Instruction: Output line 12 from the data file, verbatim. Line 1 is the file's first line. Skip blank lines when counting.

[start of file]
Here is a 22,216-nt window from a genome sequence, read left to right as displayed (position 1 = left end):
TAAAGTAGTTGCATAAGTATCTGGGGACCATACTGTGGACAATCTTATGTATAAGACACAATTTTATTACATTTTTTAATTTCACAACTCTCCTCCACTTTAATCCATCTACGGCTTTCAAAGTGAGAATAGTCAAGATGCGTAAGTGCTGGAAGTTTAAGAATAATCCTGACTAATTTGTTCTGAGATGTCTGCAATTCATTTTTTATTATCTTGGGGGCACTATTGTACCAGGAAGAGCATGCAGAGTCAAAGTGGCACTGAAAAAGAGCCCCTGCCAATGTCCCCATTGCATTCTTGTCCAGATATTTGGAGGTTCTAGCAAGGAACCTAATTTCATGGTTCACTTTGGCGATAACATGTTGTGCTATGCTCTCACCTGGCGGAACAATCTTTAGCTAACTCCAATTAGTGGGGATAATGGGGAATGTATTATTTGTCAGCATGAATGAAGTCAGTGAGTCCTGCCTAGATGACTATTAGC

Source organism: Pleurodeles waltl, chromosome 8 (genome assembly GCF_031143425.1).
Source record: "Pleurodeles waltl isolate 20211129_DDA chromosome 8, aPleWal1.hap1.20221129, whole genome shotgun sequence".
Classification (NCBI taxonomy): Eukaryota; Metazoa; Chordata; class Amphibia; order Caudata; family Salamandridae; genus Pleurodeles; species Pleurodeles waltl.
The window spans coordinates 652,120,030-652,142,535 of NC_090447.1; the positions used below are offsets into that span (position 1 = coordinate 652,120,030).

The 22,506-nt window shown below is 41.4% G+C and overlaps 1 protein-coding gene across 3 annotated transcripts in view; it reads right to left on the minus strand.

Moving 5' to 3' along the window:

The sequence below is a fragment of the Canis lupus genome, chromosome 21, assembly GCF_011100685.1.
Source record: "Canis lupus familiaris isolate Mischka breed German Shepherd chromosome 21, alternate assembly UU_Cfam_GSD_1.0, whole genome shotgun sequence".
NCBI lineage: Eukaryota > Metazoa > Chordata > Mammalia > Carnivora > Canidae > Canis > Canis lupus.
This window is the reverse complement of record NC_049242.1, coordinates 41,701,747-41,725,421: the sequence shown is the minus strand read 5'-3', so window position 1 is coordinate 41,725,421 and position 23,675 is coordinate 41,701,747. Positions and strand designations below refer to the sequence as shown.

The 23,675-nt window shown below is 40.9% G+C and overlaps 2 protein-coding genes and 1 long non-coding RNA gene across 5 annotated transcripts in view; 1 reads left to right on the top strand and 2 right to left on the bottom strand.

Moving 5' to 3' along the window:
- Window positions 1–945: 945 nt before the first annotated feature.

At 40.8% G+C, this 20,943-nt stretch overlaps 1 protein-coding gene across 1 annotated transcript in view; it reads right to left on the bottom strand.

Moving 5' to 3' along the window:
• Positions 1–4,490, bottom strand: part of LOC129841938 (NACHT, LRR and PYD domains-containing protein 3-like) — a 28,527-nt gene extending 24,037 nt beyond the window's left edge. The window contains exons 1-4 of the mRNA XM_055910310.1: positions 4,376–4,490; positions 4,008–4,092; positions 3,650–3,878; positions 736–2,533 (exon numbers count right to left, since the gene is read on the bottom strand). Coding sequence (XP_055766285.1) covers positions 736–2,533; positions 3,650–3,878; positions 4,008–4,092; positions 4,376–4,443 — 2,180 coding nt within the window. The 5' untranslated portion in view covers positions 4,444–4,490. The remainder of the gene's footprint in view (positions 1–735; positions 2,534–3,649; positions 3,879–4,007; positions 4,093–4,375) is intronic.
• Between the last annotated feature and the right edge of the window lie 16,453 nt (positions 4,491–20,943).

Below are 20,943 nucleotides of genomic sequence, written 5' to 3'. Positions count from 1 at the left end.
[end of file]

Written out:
This window is the reverse complement of record NC_049242.1, coordinates 41,701,747-41,725,421: the sequence shown is the minus strand read 5'-3', so window position 1 is coordinate 41,725,421 and position 23,675 is coordinate 41,701,747. Positions and strand designations below refer to the sequence as shown.